SAG signs on for interim indie deals

Guild, studios resume negotiations

As contract talks with the majors enter their second week, the Screen Actors Guild has amped up pressure on the studios by signing interim deals on 95 indie features that allow actors to continue working — even if SAG strikes this summer.

The development came with negotiators for SAG and the Alliance of Motion Picture & Television Producers huddled Tuesday at AMPTP headquarters in their seventh negotiating session with neither side commenting. Talks, which have been proceeding with an absence of saber-rattling, will resume today.

The interim deals, dubbed “guaranteed completion contracts,” are based on producers agreeing in advance to adhere to terms of the guild’s final contract agreement in exchange for being able to use SAG actors in the event of a strike. The completion contracts are available only to indie productions that have neither financing nor distribution deals with any AMPTP-repped company.

SAG and the AMPTP had no comment about the completion contracts. But top execs have emphasized that such deals won’t impact major studios much since they’re holding off on starting any projects until SAG reaches a deal with the AMPTP.

SAG’s strategy in signing the interim deals is similar to that of the Writers Guild of America, which signed 21 such pacts in the last six weeks of the writers strike.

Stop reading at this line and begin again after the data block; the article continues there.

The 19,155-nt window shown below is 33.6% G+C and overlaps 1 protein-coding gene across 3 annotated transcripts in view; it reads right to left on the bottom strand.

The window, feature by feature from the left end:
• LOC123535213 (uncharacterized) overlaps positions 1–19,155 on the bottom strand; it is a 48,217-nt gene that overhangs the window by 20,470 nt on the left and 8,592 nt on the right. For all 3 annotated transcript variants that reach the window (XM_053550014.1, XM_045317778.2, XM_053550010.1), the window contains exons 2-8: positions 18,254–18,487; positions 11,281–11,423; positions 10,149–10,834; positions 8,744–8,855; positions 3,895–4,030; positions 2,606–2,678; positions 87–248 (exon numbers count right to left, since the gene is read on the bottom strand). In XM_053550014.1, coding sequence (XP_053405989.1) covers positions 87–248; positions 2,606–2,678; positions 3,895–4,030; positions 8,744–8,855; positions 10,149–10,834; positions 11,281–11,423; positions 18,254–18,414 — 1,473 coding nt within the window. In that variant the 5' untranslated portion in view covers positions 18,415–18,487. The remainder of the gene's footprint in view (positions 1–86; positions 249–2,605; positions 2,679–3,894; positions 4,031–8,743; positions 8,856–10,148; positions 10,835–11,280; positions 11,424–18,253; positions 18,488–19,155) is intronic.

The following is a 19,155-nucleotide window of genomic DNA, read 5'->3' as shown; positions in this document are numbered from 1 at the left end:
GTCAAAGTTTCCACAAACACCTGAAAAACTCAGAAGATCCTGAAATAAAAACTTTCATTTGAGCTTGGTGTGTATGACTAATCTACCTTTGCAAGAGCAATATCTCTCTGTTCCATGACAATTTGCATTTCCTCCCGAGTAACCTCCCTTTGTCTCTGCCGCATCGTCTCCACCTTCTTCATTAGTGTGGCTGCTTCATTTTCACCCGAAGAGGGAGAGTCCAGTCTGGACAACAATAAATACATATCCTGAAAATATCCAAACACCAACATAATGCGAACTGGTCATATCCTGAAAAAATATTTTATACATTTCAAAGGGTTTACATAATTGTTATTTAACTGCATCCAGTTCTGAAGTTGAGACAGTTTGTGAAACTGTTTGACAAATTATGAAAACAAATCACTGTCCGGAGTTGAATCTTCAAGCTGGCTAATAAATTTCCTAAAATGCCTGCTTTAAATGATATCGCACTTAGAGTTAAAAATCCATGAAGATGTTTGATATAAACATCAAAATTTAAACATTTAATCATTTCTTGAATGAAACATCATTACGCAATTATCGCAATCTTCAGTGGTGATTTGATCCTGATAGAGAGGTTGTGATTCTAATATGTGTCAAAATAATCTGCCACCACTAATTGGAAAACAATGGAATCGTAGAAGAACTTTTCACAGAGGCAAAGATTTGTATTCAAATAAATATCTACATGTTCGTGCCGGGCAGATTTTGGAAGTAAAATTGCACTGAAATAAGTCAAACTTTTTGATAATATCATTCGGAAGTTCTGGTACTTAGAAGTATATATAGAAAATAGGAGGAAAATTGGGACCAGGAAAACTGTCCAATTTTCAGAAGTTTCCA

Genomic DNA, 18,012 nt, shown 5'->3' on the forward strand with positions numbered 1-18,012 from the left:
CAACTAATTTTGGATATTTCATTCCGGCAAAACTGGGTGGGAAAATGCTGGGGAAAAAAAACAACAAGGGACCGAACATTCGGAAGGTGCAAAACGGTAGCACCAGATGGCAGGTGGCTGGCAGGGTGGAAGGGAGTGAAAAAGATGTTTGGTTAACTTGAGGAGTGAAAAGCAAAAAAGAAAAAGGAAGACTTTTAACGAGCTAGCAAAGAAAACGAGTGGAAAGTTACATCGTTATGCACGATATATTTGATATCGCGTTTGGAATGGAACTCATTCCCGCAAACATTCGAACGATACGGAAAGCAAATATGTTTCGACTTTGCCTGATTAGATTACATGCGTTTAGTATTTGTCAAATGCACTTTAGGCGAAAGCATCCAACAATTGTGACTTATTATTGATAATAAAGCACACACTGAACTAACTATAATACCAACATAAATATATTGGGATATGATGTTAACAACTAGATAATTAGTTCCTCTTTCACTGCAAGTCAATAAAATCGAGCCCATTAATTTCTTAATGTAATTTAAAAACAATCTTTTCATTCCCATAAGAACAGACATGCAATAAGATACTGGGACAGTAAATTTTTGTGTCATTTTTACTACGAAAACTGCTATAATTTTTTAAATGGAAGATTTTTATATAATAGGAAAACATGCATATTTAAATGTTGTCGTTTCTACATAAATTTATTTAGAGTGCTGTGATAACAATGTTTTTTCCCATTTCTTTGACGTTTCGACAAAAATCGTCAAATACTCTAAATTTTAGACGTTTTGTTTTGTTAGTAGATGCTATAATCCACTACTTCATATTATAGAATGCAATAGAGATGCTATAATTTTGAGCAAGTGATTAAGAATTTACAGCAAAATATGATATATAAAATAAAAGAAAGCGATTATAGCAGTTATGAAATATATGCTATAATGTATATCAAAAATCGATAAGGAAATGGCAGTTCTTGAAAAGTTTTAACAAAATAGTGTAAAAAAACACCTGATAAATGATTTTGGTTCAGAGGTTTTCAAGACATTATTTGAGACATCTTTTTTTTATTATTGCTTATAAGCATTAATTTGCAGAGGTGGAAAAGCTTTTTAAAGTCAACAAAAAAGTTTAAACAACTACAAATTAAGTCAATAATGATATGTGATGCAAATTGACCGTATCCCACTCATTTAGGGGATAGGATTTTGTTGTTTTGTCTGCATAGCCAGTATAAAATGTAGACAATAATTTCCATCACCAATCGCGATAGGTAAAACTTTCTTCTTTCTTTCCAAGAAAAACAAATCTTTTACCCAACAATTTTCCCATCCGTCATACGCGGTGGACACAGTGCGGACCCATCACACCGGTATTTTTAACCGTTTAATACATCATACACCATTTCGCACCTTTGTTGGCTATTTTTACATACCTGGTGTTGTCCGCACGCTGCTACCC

The first announced SAG deals came a week ago, when the Film Department disclosed it had pacts with SAG for nine pics and Roaring Leo had signed a SAG deal for “Shifting the Canvas.”

The prospect of an actors strike after the current SAG feature-primetime contract expires June 30 has spurred feature production at the majors, with schedules designed so that shooting is completed by mid-June.

SAG and the AMPTP have four more days set for negotiations through Saturday — probably enough time to complete a deal if negotiators can engage in hard bargaining and compromise. The majors will then launch talks on primetime with rival actors union AFTRA on Monday.

If SAG hasn’t reached a deal by then, it faces the prospect of the American Federation of Television & Radio Artists signing a deal with the majors and using that to expand coverage in areas of shared jurisdiction. AFTRA angrily split its negotiating partnership with SAG in late March.

SAG also reiterated its talking points in an email sent Tuesday to members, notably leaving out its demands for improved DVD residuals and new-media terms that are better than those in the DGA and WGA pacts. Both those positions are non-starters for the majors.

SAG asserted that average annual TV/theatrical earnings for members are $52,000 a year; overall compensation and session earnings are decreasing; and residuals fell 7% from 2003 to 2007 after adjusting for inflation; changes in the broadcast biz model mean fewer employment opportunities; reality TV has taken a big bite out of residuals and initial compensation.

“One of our top priorities in our current TV/theatrical negotiations is the plight of middle-income actors,” the email said. “We’ve heard it over and over again … you are not earning the same income that you did several years ago for the same work.”

The email said SAG’s asking for increased minimum fees for performers, increased major roles minimums and compensation or pre-approval rights for product placement endorsements within scenes.

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